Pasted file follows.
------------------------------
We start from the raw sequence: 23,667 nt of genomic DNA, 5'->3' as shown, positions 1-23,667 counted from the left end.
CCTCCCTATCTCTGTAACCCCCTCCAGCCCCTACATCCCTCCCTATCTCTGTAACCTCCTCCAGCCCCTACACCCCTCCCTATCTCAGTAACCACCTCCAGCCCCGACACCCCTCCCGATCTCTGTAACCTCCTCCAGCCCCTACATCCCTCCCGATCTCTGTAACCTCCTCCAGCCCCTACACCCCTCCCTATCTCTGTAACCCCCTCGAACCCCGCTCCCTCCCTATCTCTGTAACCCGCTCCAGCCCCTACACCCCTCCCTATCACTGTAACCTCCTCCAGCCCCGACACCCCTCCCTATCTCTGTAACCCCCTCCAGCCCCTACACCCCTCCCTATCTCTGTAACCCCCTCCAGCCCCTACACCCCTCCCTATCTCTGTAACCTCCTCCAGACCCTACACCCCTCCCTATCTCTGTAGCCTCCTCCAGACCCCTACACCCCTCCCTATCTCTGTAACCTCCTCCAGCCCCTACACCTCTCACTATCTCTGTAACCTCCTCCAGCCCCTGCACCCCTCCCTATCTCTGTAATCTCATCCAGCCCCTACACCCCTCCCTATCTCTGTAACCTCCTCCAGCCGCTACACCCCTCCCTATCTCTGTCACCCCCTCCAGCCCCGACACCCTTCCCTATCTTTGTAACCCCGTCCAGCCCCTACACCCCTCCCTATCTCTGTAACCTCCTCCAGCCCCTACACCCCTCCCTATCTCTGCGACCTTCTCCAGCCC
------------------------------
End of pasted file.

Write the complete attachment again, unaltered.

We start from the raw sequence: 23,667 nt of genomic DNA, 5'->3' as shown, positions 1-23,667 counted from the left end.
CCTCCCTATCTCTGTAACCCCCTCCAGCCCCTACATCCCTCCCTATCTCTGTAACCTCCTCCAGCCCCTACACCCCTCCCTATCTCAGTAACCACCTCCAGCCCCGACACCCCTCCCGATCTCTGTAACCTCCTCCAGCCCCTACATCCCTCCCGATCTCTGTAACCTCCTCCAGCCCCTACACCCCTCCCTATCTCTGTAACCCCCTCGAACCCCGCTCCCTCCCTATCTCTGTAACCCGCTCCAGCCCCTACACCCCTCCCTATCACTGTAACCTCCTCCAGCCCCGACACCCCTCCCTATCTCTGTAACCCCCTCCAGCCCCTACACCCCTCCCTATCTCTGTAACCCCCTCCAGCCCCTACACCCCTCCCTATCTCTGTAACCTCCTCCAGACCCTACACCCCTCCCTATCTCTGTAGCCTCCTCCAGACCCCTACACCCCTCCCTATCTCTGTAACCTCCTCCAGCCCCTACACCTCTCACTATCTCTGTAACCTCCTCCAGCCCCTGCACCCCTCCCTATCTCTGTAATCTCATCCAGCCCCTACACCCCTCCCTATCTCTGTAACCTCCTCCAGCCGCTACACCCCTCCCTATCTCTGTCACCCCCTCCAGCCCCGACACCCTTCCCTATCTTTGTAACCCCGTCCAGCCCCTACACCCCTCCCTATCTCTGTAACCTCCTCCAGCCCCTACACCCCTCCCTATCTCTGCGACCTTCTCCAGCCC